On June 10, 2022, researchers from the University of Delaware and the University of Georgia (UGA) finalized the largest and most comprehensive assessment of the global breeding monarch population to date. Using data from volunteer citizen scientists from the North American Butterfly Association, they compiled over 135,000 butterfly observations in specific sites around the US and Canada between 1993 and 2018, looking for possible drivers of population patterns and changes.
Interestingly enough, the team found an overall annual increase in monarch abundance of 1.36% per year. This suggests that the breeding population in North America is not, on average, declining. Rather, migrations to Mexico or California may be getting more difficult due to factors like traffic, parasites and extreme weather events, resulting in fewer butterflies completing the journey. The catch is that they often compensate for those losses when they come back north to breed in the spring.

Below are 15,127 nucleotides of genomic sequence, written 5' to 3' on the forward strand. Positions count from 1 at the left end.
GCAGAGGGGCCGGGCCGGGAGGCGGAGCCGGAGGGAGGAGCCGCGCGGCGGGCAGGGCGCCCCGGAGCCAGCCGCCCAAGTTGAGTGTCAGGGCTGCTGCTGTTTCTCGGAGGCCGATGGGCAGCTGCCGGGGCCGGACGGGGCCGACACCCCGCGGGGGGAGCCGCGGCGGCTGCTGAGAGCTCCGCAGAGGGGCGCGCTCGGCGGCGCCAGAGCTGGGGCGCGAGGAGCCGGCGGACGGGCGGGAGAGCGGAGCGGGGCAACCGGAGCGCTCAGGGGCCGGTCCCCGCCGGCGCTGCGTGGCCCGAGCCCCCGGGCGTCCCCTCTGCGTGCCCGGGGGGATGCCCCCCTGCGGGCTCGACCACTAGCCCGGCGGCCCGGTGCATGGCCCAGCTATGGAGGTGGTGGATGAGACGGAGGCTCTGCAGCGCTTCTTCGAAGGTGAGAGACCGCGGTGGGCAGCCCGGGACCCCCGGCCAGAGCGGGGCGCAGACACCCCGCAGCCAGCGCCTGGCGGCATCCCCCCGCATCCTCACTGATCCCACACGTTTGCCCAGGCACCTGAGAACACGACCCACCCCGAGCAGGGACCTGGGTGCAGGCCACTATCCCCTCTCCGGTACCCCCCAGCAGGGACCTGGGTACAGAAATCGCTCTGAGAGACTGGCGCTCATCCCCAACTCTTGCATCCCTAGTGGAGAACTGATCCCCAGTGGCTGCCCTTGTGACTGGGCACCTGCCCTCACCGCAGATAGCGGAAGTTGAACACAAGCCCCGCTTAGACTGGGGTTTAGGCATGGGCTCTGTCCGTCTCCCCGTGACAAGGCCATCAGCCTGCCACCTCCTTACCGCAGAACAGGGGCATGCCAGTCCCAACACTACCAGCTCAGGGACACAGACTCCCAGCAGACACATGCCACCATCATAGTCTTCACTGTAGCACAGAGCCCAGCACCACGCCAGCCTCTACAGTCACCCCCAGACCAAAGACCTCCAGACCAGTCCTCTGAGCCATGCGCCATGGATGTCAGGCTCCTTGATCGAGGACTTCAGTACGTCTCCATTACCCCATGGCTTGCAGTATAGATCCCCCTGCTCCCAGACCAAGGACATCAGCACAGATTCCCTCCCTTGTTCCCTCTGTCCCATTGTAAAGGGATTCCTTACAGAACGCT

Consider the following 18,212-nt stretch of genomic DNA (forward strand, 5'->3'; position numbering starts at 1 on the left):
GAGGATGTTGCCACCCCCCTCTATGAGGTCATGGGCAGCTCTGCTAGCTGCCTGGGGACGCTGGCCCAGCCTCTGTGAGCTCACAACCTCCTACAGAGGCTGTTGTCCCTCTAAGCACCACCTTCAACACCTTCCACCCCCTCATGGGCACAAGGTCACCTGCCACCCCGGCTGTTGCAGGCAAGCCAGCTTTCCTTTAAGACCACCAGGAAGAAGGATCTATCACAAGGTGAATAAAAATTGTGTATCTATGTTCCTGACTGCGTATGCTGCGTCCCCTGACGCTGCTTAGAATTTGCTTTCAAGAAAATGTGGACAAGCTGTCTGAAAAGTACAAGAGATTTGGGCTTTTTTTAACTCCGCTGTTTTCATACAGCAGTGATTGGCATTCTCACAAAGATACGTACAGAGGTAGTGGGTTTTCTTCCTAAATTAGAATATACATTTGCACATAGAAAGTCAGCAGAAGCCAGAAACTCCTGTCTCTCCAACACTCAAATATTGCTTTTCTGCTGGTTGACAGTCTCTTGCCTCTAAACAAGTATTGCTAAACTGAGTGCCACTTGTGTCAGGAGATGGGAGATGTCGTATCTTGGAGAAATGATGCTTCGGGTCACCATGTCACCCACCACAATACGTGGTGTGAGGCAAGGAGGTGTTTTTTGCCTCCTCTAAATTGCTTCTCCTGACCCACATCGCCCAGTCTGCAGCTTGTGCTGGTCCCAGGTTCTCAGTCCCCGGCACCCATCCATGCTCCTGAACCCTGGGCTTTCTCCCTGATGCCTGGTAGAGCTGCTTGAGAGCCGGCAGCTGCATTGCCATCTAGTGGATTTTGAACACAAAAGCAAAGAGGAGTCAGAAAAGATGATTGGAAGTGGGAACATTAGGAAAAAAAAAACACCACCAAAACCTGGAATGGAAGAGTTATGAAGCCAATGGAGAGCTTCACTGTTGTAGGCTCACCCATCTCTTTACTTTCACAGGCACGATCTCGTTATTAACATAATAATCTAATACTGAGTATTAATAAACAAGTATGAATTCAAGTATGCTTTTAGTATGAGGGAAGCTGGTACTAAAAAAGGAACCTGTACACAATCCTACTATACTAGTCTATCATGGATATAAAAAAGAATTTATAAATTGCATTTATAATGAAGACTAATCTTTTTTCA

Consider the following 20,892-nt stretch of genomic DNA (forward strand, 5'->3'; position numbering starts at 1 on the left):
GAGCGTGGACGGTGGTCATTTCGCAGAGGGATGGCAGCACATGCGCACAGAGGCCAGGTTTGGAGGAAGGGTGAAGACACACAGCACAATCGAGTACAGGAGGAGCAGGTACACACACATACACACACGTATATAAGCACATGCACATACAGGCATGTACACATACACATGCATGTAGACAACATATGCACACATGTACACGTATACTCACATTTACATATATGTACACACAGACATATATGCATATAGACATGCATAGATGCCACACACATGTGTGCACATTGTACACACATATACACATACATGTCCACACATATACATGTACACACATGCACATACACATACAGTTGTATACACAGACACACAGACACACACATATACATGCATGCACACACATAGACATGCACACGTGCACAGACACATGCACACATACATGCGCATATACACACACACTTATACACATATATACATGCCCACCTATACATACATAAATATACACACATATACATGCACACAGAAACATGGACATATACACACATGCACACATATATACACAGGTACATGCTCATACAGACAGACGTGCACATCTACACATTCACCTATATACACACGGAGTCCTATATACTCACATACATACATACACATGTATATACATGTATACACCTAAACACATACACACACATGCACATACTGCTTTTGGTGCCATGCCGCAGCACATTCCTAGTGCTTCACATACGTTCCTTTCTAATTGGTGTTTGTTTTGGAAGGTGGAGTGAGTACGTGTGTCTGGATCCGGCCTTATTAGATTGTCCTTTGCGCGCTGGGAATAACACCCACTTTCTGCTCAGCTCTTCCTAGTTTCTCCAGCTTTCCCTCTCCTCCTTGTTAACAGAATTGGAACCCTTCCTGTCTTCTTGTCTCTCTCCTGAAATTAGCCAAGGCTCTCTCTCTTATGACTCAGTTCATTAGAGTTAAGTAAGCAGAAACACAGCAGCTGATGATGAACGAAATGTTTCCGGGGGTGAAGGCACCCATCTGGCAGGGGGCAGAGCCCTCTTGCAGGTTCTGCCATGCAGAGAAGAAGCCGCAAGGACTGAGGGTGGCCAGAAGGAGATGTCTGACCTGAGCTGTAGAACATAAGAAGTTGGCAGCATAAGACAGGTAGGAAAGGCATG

According to the study’s authors, this good news is a cautious one. As global temperatures continue to increase, so will the number and severity of threats to monarchs and other insects. What’s more, if the winter population of migrating monarchs gets low enough, they may lose their ability to recover altogether.
“There are some once widespread butterfly species that now are in trouble,” said William Snyder, co-author of the June 10th study and professor of entomology at UGA, in a press release. “So much attention is being paid to monarchs instead, and they seem to be in pretty good shape overall. It seems like a missed opportunity. We don’t want to give the idea that insect conservation isn’t important because it is. It’s just that maybe this one particular insect isn’t in nearly as much trouble as we thought.”